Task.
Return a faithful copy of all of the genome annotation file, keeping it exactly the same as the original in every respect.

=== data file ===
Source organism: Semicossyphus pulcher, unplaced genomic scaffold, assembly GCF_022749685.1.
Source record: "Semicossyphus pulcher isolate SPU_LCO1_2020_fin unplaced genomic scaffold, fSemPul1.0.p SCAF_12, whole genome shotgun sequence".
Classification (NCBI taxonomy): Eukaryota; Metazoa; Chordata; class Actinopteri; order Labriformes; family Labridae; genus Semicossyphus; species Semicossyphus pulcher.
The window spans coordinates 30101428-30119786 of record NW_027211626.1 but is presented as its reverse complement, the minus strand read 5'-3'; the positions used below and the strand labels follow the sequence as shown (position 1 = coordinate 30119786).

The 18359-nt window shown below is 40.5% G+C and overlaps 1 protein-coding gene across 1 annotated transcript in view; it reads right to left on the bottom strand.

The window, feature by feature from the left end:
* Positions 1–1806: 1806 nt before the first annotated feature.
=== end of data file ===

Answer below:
Source organism: Semicossyphus pulcher, unplaced genomic scaffold, assembly GCF_022749685.1.
Source record: "Semicossyphus pulcher isolate SPU_LCO1_2020_fin unplaced genomic scaffold, fSemPul1.0.p SCAF_12, whole genome shotgun sequence".
Classification (NCBI taxonomy): Eukaryota; Metazoa; Chordata; class Actinopteri; order Labriformes; family Labridae; genus Semicossyphus; species Semicossyphus pulcher.
The window spans coordinates 30101428-30119786 of record NW_027211626.1 but is presented as its reverse complement, the minus strand read 5'-3'; the positions used below and the strand labels follow the sequence as shown (position 1 = coordinate 30119786).

The 18359-nt window shown below is 40.5% G+C and overlaps 1 protein-coding gene across 1 annotated transcript in view; it reads right to left on the bottom strand.

The window, feature by feature from the left end:
* Positions 1–1806: 1806 nt before the first annotated feature.